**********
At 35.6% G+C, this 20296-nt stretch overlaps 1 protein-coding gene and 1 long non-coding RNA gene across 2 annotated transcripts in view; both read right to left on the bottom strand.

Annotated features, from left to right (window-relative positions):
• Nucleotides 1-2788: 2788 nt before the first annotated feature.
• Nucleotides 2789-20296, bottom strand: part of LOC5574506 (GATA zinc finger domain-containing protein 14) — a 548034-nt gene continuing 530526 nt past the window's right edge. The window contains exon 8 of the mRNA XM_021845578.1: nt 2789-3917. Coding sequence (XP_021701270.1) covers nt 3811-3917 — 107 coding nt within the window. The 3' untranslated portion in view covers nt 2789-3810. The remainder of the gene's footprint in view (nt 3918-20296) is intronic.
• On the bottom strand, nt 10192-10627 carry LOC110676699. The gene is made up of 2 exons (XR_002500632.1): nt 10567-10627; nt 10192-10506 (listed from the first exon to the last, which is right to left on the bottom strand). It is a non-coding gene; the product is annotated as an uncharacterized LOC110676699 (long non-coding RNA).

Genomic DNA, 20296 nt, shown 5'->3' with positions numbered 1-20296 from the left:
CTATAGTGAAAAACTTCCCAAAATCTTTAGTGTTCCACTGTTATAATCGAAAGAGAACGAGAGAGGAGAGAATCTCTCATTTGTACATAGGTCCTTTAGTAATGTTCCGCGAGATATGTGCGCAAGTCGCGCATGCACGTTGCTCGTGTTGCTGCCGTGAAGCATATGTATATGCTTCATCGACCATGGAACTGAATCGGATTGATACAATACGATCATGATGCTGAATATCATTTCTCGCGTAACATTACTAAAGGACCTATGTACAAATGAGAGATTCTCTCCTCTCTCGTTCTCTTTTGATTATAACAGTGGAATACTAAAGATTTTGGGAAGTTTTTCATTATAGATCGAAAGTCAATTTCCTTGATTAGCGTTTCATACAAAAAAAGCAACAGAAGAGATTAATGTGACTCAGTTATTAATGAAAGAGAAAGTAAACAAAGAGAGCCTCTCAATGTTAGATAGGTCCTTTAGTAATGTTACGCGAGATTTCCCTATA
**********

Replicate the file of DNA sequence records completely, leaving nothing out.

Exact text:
At 35.6% G+C, this 20296-nt stretch overlaps 1 protein-coding gene and 1 long non-coding RNA gene across 2 annotated transcripts in view; both read right to left on the bottom strand.

Annotated features, from left to right (window-relative positions):
• Nucleotides 1-2788: 2788 nt before the first annotated feature.
• Nucleotides 2789-20296, bottom strand: part of LOC5574506 (GATA zinc finger domain-containing protein 14) — a 548034-nt gene continuing 530526 nt past the window's right edge. The window contains exon 8 of the mRNA XM_021845578.1: nt 2789-3917. Coding sequence (XP_021701270.1) covers nt 3811-3917 — 107 coding nt within the window. The 3' untranslated portion in view covers nt 2789-3810. The remainder of the gene's footprint in view (nt 3918-20296) is intronic.
• On the bottom strand, nt 10192-10627 carry LOC110676699. The gene is made up of 2 exons (XR_002500632.1): nt 10567-10627; nt 10192-10506 (listed from the first exon to the last, which is right to left on the bottom strand). It is a non-coding gene; the product is annotated as an uncharacterized LOC110676699 (long non-coding RNA).

Genomic DNA, 20296 nt, shown 5'->3' with positions numbered 1-20296 from the left:
CTATAGTGAAAAACTTCCCAAAATCTTTAGTGTTCCACTGTTATAATCGAAAGAGAACGAGAGAGGAGAGAATCTCTCATTTGTACATAGGTCCTTTAGTAATGTTCCGCGAGATATGTGCGCAAGTCGCGCATGCACGTTGCTCGTGTTGCTGCCGTGAAGCATATGTATATGCTTCATCGACCATGGAACTGAATCGGATTGATACAATACGATCATGATGCTGAATATCATTTCTCGCGTAACATTACTAAAGGACCTATGTACAAATGAGAGATTCTCTCCTCTCTCGTTCTCTTTTGATTATAACAGTGGAATACTAAAGATTTTGGGAAGTTTTTCATTATAGATCGAAAGTCAATTTCCTTGATTAGCGTTTCATACAAAAAAAGCAACAGAAGAGATTAATGTGACTCAGTTATTAATGAAAGAGAAAGTAAACAAAGAGAGCCTCTCAATGTTAGATAGGTCCTTTAGTAATGTTACGCGAGATTTCCCTATA